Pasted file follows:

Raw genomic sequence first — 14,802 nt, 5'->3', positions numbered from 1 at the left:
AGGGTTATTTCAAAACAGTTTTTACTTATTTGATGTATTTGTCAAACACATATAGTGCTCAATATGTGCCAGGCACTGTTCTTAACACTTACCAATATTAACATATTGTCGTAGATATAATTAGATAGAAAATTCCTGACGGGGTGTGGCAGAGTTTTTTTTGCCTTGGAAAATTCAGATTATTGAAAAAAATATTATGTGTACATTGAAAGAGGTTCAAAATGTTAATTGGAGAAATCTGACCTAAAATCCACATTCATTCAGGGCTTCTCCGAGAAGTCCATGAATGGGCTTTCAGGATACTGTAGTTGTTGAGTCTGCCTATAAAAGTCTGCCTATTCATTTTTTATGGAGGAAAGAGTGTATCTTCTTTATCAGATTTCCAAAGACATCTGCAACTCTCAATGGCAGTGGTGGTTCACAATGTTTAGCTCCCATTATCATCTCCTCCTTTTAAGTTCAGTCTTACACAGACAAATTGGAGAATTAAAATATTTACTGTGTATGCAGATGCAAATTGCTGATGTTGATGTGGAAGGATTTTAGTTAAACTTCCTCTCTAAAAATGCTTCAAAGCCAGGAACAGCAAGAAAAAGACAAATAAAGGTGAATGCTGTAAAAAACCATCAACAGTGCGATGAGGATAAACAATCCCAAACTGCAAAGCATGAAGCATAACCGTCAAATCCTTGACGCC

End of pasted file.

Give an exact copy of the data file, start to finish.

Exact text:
Raw genomic sequence first — 14,802 nt, 5'->3', positions numbered from 1 at the left:
AGGGTTATTTCAAAACAGTTTTTACTTATTTGATGTATTTGTCAAACACATATAGTGCTCAATATGTGCCAGGCACTGTTCTTAACACTTACCAATATTAACATATTGTCGTAGATATAATTAGATAGAAAATTCCTGACGGGGTGTGGCAGAGTTTTTTTTGCCTTGGAAAATTCAGATTATTGAAAAAAATATTATGTGTACATTGAAAGAGGTTCAAAATGTTAATTGGAGAAATCTGACCTAAAATCCACATTCATTCAGGGCTTCTCCGAGAAGTCCATGAATGGGCTTTCAGGATACTGTAGTTGTTGAGTCTGCCTATAAAAGTCTGCCTATTCATTTTTTATGGAGGAAAGAGTGTATCTTCTTTATCAGATTTCCAAAGACATCTGCAACTCTCAATGGCAGTGGTGGTTCACAATGTTTAGCTCCCATTATCATCTCCTCCTTTTAAGTTCAGTCTTACACAGACAAATTGGAGAATTAAAATATTTACTGTGTATGCAGATGCAAATTGCTGATGTTGATGTGGAAGGATTTTAGTTAAACTTCCTCTCTAAAAATGCTTCAAAGCCAGGAACAGCAAGAAAAAGACAAATAAAGGTGAATGCTGTAAAAAACCATCAACAGTGCGATGAGGATAAACAATCCCAAACTGCAAAGCATGAAGCATAACCGTCAAATCCTTGACGCC